The external debt serviced (principal + interest) stood at $16.7 billion in PML's period whereas it stood at $29.7 billion during the PTI's tenure of nine quarters under review.
Meanwhile, quoting Pakistan Bureau of Statistics latest statistics, he said, the Large Scale Manufacturing growth increased 7.65 percent in September 2020, compared to last September whereas it grew by 4.81 percent during the first quarter of the current fiscal year (July-Sept 2020-21).
On year-on-year basis, the non-metallic mineral products grew by 21 percent in September 2020, pharmaceuticals by 20 percent, food by 10pc, autos by 28 percent, textiles by 2.5 percent, fertilizers by 8 percent, paper and board by 12 percent, chemicals by 8 percent and rubber 15 percent.
On the other hand, the car sales have increased from 10,853 units in October 2019 to 14,054 October 2020, showing an increase of 29 percent.
Likewise, the sale of motorcycles also increased by 12 percent, from 156,872 units in last October to 175,294 units in October 2020 whereas the sale of tractors went up from 2,861 to 4,482, showing growth of 57 percent and trucks and buses sale grew from 349 units to 388 units, a growth of 11 percent.
Much of the increase in net ext debt during PTI period (of $18.5bn) has been thanks to the legacy left behind by PMLN of burgeoning current account deficit - $13.43bn FY18/19 + $2.96bn FY19/20. As we experience current account balance net debt increment should further decelerate
According to the Covid Resilience Ranking by Bloomberg, 12 Asian countries have scored better than India in handling the coronavirus pandemic.
India has been ranked 34th among 53 countries in the world that have handled the coronavirus pandemic most effectively, according to a Covid Resilience Ranking by Bloomberg.
The survey was published Tuesday and gives India a resilience score of 58.1, way below top performer New Zealand which has a score of 85.4. Pakistan, with a score of 61.7, has performed better than India and was ranked 27th, whereas Bangladesh, with a score of 64.2, was placed at the 24th position.
Effective testing and tracing is a hallmark of almost all the top 10, embodied in South Korea’s approach. The country approved home-grown diagnostic kits within weeks of the virus’s emergence, pioneered drive-through testing stations and has an army of lightning-fast contact tracers who comb through credit card records and surveillance camera footage to track down clusters. Like Japan, Pakistan and other parts of Asia, Korea has drawn on recent epidemic experience after suffering an outbreak of Middle East Respiratory Syndrome, or MERS, in 2015.
In contrast, developing countries like Pakistan and Bangladesh have benefited from their relative remoteness. Their populations are also much younger on average, which has helped hold down their overall mortality rates. Limited testing and poor-quality data obscures the picture in these places, though under-reporting of cases and deaths is occuring everywhere.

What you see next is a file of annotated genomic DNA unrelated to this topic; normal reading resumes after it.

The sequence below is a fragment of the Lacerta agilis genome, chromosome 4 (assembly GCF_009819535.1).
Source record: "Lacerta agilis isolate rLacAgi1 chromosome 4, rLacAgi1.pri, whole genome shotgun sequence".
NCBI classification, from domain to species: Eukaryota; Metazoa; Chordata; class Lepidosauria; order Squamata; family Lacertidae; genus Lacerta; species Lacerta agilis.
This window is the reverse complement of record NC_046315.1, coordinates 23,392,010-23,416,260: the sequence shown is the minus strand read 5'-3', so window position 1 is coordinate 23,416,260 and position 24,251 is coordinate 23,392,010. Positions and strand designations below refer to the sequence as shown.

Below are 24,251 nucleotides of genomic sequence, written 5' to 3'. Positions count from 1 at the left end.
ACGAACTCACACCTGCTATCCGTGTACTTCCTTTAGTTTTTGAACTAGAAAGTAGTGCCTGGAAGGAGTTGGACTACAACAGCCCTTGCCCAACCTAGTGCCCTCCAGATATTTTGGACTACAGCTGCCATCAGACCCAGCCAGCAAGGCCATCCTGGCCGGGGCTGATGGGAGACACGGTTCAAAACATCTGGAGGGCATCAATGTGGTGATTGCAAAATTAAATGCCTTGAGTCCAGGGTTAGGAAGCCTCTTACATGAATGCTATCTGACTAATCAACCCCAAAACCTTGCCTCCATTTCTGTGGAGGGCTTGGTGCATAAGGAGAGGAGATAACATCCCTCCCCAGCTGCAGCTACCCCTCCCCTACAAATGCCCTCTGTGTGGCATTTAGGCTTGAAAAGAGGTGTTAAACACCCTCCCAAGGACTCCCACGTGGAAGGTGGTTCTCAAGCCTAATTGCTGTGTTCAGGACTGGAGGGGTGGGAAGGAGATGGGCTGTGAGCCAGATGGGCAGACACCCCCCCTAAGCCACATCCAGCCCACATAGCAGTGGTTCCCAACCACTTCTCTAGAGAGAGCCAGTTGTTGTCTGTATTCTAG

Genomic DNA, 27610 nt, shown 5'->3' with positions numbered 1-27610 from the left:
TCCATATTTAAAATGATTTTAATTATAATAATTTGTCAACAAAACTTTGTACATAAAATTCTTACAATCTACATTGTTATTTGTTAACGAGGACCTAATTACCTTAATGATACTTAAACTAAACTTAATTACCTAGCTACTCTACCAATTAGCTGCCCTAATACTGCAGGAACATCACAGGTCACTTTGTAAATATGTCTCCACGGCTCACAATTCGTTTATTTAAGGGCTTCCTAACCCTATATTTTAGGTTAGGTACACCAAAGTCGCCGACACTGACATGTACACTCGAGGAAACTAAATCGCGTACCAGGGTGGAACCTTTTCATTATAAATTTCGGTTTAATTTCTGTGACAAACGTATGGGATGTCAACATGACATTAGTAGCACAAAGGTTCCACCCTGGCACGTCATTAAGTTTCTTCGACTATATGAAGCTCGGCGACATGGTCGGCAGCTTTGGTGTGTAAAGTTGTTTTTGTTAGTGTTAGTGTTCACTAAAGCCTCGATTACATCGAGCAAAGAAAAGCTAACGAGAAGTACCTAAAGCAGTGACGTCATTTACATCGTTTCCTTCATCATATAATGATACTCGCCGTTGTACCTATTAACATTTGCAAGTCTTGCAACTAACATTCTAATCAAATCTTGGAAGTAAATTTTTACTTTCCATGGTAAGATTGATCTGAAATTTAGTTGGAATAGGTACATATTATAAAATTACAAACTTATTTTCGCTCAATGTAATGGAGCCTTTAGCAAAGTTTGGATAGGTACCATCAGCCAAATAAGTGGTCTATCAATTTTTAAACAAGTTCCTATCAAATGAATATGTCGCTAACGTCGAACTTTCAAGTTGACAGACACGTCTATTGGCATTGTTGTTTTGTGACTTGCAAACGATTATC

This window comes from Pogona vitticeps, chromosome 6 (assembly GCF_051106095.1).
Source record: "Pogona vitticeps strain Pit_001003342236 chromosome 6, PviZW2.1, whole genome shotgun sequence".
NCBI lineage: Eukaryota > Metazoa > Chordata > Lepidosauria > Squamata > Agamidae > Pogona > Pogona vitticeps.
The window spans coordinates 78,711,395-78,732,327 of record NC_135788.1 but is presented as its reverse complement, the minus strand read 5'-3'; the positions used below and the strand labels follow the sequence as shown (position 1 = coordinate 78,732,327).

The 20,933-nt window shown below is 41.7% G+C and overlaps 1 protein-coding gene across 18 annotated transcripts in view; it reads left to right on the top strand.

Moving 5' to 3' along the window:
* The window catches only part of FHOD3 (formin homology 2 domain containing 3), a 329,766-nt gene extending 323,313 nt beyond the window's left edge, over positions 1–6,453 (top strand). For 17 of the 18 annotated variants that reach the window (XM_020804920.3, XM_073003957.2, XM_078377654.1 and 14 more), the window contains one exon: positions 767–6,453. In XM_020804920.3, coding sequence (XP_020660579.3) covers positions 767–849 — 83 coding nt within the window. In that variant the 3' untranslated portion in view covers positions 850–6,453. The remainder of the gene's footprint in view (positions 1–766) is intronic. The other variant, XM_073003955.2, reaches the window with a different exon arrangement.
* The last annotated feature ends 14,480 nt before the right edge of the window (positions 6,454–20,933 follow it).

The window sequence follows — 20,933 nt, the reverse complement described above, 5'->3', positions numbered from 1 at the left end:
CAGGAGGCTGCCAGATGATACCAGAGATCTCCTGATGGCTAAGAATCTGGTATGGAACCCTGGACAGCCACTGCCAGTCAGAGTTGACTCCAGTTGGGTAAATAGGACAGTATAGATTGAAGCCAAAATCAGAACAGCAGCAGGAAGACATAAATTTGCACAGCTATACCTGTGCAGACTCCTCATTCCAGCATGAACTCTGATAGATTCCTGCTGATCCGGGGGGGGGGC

As per the report, the surge in economic activity plus attractive valuations could bring 20 percent growth sending the Pakistan Stock Exchange (PSX) index to 52,000 by December next year.
“Led by strong earnings growth, economic growth, broadly stable external position, and cheap valuations, we expect the KSE-100 Index to generate a lucrative total return of 28pc (USD-based: 23pc) during CY21 taking index level to 52,000 by Dec’21,” the report said.
The report was of the view that it expects the economic activity in Pakistan to continue the robust pace it has shown over the last couple of months.
The GDP growth is expected at 1.8 percent during FY21. Whereas, The Current Account, while swinging into a deficit, is expected to be manageable (-0.9pc of GDP), attributable to consumption-driven, import-dependent GDP, the report stated.
The report expects no significant depreciation of the currency with PKR/USD 168 expected by Dec’21, owing to orderly market conditions, continued robust inflows from remittances and improved exports.
Housing finance, construction package and TERF (subsidized investment scheme for industries which expires on December 2020) are some of the government’s efforts to fuel investment activities in the country, it said.
The G20 debt relief and low-interest rates would allay the stress off debt servicing expenditure, the report pointed out.
Talking about the Sectoral Outlook; the report stated that in the cement sector, aggregate demand revival and government incentives for the construction industry should help propel dispatches growth. Whereas, in the auto sector, the stability in the PKR/USD parity, and strong volumes growth amid demand revival and low-interest rates should stimulate bottom-line of companies.
“Prime Minister Imran Khan has already given approval to it. After consultation, both the countries will formally sign this framework agreement,” a senior official said.
On Tuesday, representatives from both the countries held the fifth meeting of Joint Working Group (JWG) on industrial cooperation under CPEC through video conference.
The Chinese side appreciated the efforts undertaken by Pakistan to elevate the MoU (Memorandum of Understanding) on industrial cooperation into a Framework for an increased cooperation under CPEC and agreed to continue consultation for its signing at the earliest. They also hailed the idea of joint industrial diagnostic studies followed by an action plan.
Khashih-ur-Rehman, Additional Secretary/Executive Director General, Board of Investment (BOI) and Ying Xiong, Director General, National Development & Reform Commission (NDRC), China co-chaired the meeting. Representatives from line ministries, provincial governments, and embassies attended the meeting.
Rehman remarked that elevation of the MoU on IC (Industrial Cooperation) between Pakistan and China into a comprehensive framework would create new avenues for strengthening industrial cooperation under CPEC which is also open to third party participation.